Today, our journey through biblical locations brings us to Chey•fa, Haifa, the largest city in northern Israel, and the third largest city in the country. It is also home to the Bahai World Centre, a UNESCO World Heritage Site. Built on the slopes of Mount Carmel, the history of settlement at the site spans more than 3,000 years. The earliest known settlement in the vicinity was Tell Abu Hawam, a small port city established in the Late Bronze Age (14th century BC. In the 3rd century BCE, Haifa was known as a dye-making center. Over the centuries, the city has changed many hands; it has been conquered and ruled by the Phoenicians, Persians, Hasmoneans, Romans, Byzantines, Arabs, Crusaders, Ottomans, British, and the Israelis since 1948).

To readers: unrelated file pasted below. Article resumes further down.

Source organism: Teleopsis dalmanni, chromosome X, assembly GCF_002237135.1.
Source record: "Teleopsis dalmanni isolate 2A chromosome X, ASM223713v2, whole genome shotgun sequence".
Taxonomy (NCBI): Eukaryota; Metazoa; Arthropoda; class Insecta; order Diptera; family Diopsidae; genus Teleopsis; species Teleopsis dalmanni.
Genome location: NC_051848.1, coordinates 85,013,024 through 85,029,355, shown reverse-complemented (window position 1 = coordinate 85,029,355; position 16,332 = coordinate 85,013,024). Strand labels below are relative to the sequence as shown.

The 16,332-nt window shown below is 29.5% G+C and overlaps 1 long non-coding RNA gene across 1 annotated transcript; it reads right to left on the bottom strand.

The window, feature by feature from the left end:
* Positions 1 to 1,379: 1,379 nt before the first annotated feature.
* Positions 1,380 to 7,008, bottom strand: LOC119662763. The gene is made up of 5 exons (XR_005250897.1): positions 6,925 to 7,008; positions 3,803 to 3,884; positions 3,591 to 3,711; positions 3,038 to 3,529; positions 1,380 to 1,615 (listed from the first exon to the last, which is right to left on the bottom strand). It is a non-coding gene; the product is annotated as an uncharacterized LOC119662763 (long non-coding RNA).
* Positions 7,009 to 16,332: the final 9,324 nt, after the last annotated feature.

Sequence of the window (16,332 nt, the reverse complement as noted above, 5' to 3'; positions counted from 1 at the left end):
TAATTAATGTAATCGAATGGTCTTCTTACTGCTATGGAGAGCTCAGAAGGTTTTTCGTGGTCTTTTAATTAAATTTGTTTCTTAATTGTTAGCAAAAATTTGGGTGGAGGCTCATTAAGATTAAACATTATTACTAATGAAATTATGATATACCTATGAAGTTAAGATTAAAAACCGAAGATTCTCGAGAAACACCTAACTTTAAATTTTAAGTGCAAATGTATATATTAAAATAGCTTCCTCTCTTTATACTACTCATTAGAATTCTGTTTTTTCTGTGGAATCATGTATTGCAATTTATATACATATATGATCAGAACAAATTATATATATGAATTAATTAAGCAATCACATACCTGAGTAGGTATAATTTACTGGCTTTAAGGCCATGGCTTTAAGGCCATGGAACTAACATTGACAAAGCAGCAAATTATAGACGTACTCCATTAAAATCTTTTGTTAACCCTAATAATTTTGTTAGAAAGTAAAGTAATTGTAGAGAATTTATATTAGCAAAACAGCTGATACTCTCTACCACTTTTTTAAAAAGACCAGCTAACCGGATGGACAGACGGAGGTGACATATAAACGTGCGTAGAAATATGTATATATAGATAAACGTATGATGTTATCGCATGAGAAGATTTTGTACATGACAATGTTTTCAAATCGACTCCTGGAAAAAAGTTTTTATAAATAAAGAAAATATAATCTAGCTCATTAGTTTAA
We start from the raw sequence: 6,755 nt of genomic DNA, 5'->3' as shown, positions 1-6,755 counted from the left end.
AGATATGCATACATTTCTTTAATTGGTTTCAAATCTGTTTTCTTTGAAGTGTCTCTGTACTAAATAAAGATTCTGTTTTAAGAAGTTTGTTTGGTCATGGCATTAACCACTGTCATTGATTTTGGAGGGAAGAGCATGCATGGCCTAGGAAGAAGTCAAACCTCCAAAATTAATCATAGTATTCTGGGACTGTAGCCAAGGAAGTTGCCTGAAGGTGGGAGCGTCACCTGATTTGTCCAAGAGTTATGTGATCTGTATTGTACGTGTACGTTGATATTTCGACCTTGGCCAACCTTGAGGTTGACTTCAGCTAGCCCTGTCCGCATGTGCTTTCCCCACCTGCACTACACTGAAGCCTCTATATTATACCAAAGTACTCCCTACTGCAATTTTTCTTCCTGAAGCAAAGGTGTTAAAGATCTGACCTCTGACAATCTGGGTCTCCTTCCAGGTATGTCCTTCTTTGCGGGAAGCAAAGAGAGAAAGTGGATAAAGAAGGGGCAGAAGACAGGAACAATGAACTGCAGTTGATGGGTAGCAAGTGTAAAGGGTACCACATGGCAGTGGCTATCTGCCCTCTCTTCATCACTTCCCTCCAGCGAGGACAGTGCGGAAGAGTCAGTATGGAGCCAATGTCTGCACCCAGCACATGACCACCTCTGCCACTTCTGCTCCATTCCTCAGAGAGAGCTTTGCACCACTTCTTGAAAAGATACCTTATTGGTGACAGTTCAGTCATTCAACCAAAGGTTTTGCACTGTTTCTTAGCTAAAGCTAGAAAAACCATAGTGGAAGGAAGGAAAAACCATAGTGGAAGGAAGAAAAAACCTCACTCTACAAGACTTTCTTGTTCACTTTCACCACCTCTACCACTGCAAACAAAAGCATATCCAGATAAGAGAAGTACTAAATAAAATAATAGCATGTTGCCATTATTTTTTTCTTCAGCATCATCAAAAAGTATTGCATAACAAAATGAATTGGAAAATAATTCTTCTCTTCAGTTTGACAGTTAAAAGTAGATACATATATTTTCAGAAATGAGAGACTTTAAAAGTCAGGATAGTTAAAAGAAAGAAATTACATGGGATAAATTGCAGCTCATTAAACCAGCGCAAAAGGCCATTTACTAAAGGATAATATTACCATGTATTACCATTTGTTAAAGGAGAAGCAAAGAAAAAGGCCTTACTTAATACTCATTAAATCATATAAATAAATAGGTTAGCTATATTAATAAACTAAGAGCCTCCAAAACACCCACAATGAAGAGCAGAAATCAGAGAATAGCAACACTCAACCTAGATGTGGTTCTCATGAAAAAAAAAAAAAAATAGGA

Much mystery surrounds the origin of the name Haifa. Despite its strategic location, the city is not mentioned in the Bible, although it’s obvious that it was an active city during the biblical era. Because it is not known when and by whom Haifa was founded, it is difficult to investigate the root of the name. One hypothesis is that the name relates to the Hebrew root, CHFA, which means “to cover, to hide” – perhaps because Mount Carmel covers the city. Another interpretation links the name with the word CHOF, beach, or “beautiful
beach.” Christian interpretation holds that since the Crusades, Haifa was named after the High Priest Caiaphas, according to Luke 3:2, and even after the name of the Apostle Peter, who was also called ‘Keyfa’.
“Now send men to Joppa, and get Simon, who is surnamed Peter [in Hebrew it says Keyfa]”